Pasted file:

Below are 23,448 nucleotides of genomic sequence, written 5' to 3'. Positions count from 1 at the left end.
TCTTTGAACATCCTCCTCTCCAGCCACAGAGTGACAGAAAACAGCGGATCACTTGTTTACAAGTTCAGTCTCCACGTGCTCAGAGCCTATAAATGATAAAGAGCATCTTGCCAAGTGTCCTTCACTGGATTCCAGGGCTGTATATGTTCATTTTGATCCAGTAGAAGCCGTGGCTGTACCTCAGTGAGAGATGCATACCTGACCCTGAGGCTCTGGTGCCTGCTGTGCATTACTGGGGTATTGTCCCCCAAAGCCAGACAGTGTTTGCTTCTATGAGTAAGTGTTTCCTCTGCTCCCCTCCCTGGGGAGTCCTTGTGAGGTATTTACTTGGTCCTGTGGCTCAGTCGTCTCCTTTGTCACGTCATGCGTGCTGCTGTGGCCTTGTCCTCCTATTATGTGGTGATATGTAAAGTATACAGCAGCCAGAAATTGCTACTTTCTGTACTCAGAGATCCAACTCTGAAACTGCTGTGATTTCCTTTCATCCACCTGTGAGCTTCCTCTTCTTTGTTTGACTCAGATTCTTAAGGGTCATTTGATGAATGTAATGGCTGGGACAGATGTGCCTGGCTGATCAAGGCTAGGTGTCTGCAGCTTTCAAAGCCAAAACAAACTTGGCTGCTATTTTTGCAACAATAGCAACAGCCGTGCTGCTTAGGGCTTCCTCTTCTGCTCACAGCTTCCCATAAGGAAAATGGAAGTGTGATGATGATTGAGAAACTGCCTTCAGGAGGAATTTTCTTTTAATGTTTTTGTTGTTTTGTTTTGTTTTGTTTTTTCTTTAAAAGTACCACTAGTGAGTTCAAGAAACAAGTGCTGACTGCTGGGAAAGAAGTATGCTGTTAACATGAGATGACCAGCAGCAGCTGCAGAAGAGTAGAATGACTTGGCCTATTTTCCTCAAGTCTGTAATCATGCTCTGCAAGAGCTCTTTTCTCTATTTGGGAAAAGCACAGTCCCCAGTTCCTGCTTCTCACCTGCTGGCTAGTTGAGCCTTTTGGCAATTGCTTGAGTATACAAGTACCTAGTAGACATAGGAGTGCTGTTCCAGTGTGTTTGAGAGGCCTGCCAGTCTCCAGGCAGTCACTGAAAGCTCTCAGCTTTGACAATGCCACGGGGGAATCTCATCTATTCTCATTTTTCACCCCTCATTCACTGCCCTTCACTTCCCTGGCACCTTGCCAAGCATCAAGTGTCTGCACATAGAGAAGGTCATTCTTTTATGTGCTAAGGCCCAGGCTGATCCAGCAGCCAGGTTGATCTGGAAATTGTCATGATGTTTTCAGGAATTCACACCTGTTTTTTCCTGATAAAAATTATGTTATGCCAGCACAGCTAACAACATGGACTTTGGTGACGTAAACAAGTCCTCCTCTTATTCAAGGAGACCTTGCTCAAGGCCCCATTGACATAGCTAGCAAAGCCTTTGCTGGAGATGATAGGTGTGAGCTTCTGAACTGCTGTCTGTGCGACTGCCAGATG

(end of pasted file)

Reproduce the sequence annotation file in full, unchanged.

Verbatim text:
Below are 23,448 nucleotides of genomic sequence, written 5' to 3'. Positions count from 1 at the left end.
TCTTTGAACATCCTCCTCTCCAGCCACAGAGTGACAGAAAACAGCGGATCACTTGTTTACAAGTTCAGTCTCCACGTGCTCAGAGCCTATAAATGATAAAGAGCATCTTGCCAAGTGTCCTTCACTGGATTCCAGGGCTGTATATGTTCATTTTGATCCAGTAGAAGCCGTGGCTGTACCTCAGTGAGAGATGCATACCTGACCCTGAGGCTCTGGTGCCTGCTGTGCATTACTGGGGTATTGTCCCCCAAAGCCAGACAGTGTTTGCTTCTATGAGTAAGTGTTTCCTCTGCTCCCCTCCCTGGGGAGTCCTTGTGAGGTATTTACTTGGTCCTGTGGCTCAGTCGTCTCCTTTGTCACGTCATGCGTGCTGCTGTGGCCTTGTCCTCCTATTATGTGGTGATATGTAAAGTATACAGCAGCCAGAAATTGCTACTTTCTGTACTCAGAGATCCAACTCTGAAACTGCTGTGATTTCCTTTCATCCACCTGTGAGCTTCCTCTTCTTTGTTTGACTCAGATTCTTAAGGGTCATTTGATGAATGTAATGGCTGGGACAGATGTGCCTGGCTGATCAAGGCTAGGTGTCTGCAGCTTTCAAAGCCAAAACAAACTTGGCTGCTATTTTTGCAACAATAGCAACAGCCGTGCTGCTTAGGGCTTCCTCTTCTGCTCACAGCTTCCCATAAGGAAAATGGAAGTGTGATGATGATTGAGAAACTGCCTTCAGGAGGAATTTTCTTTTAATGTTTTTGTTGTTTTGTTTTGTTTTGTTTTTTCTTTAAAAGTACCACTAGTGAGTTCAAGAAACAAGTGCTGACTGCTGGGAAAGAAGTATGCTGTTAACATGAGATGACCAGCAGCAGCTGCAGAAGAGTAGAATGACTTGGCCTATTTTCCTCAAGTCTGTAATCATGCTCTGCAAGAGCTCTTTTCTCTATTTGGGAAAAGCACAGTCCCCAGTTCCTGCTTCTCACCTGCTGGCTAGTTGAGCCTTTTGGCAATTGCTTGAGTATACAAGTACCTAGTAGACATAGGAGTGCTGTTCCAGTGTGTTTGAGAGGCCTGCCAGTCTCCAGGCAGTCACTGAAAGCTCTCAGCTTTGACAATGCCACGGGGGAATCTCATCTATTCTCATTTTTCACCCCTCATTCACTGCCCTTCACTTCCCTGGCACCTTGCCAAGCATCAAGTGTCTGCACATAGAGAAGGTCATTCTTTTATGTGCTAAGGCCCAGGCTGATCCAGCAGCCAGGTTGATCTGGAAATTGTCATGATGTTTTCAGGAATTCACACCTGTTTTTTCCTGATAAAAATTATGTTATGCCAGCACAGCTAACAACATGGACTTTGGTGACGTAAACAAGTCCTCCTCTTATTCAAGGAGACCTTGCTCAAGGCCCCATTGACATAGCTAGCAAAGCCTTTGCTGGAGATGATAGGTGTGAGCTTCTGAACTGCTGTCTGTGCGACTGCCAGATG